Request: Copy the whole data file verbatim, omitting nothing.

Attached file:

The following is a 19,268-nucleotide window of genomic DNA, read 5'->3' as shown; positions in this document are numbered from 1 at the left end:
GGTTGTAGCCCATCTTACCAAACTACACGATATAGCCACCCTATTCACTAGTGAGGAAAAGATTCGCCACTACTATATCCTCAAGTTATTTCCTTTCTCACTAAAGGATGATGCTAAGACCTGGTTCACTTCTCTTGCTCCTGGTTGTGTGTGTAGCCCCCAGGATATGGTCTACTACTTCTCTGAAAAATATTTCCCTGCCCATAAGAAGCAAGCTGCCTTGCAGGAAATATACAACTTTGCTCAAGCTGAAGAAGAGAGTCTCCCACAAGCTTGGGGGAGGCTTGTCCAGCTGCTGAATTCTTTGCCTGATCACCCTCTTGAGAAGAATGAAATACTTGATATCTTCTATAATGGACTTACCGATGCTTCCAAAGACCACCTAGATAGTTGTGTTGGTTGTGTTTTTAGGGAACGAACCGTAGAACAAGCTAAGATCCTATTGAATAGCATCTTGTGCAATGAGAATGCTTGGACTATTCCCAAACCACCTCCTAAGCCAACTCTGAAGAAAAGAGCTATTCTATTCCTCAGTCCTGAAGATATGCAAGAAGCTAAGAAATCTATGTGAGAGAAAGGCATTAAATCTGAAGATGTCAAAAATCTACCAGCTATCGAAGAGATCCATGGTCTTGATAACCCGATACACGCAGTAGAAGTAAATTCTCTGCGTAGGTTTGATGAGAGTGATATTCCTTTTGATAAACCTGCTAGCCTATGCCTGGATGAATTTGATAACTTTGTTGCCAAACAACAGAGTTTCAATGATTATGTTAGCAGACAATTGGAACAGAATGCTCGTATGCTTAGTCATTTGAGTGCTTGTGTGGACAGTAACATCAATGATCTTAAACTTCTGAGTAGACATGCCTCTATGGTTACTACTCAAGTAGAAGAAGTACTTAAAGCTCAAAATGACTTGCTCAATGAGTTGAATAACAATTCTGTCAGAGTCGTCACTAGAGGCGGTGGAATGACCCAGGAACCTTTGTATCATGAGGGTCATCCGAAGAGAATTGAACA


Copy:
The following is a 19,268-nucleotide window of genomic DNA, read 5'->3' as shown; positions in this document are numbered from 1 at the left end:
GGTTGTAGCCCATCTTACCAAACTACACGATATAGCCACCCTATTCACTAGTGAGGAAAAGATTCGCCACTACTATATCCTCAAGTTATTTCCTTTCTCACTAAAGGATGATGCTAAGACCTGGTTCACTTCTCTTGCTCCTGGTTGTGTGTGTAGCCCCCAGGATATGGTCTACTACTTCTCTGAAAAATATTTCCCTGCCCATAAGAAGCAAGCTGCCTTGCAGGAAATATACAACTTTGCTCAAGCTGAAGAAGAGAGTCTCCCACAAGCTTGGGGGAGGCTTGTCCAGCTGCTGAATTCTTTGCCTGATCACCCTCTTGAGAAGAATGAAATACTTGATATCTTCTATAATGGACTTACCGATGCTTCCAAAGACCACCTAGATAGTTGTGTTGGTTGTGTTTTTAGGGAACGAACCGTAGAACAAGCTAAGATCCTATTGAATAGCATCTTGTGCAATGAGAATGCTTGGACTATTCCCAAACCACCTCCTAAGCCAACTCTGAAGAAAAGAGCTATTCTATTCCTCAGTCCTGAAGATATGCAAGAAGCTAAGAAATCTATGTGAGAGAAAGGCATTAAATCTGAAGATGTCAAAAATCTACCAGCTATCGAAGAGATCCATGGTCTTGATAACCCGATACACGCAGTAGAAGTAAATTCTCTGCGTAGGTTTGATGAGAGTGATATTCCTTTTGATAAACCTGCTAGCCTATGCCTGGATGAATTTGATAACTTTGTTGCCAAACAACAGAGTTTCAATGATTATGTTAGCAGACAATTGGAACAGAATGCTCGTATGCTTAGTCATTTGAGTGCTTGTGTGGACAGTAACATCAATGATCTTAAACTTCTGAGTAGACATGCCTCTATGGTTACTACTCAAGTAGAAGAAGTACTTAAAGCTCAAAATGACTTGCTCAATGAGTTGAATAACAATTCTGTCAGAGTCGTCACTAGAGGCGGTGGAATGACCCAGGAACCTTTGTATCATGAGGGTCATCCGAAGAGAATTGAACA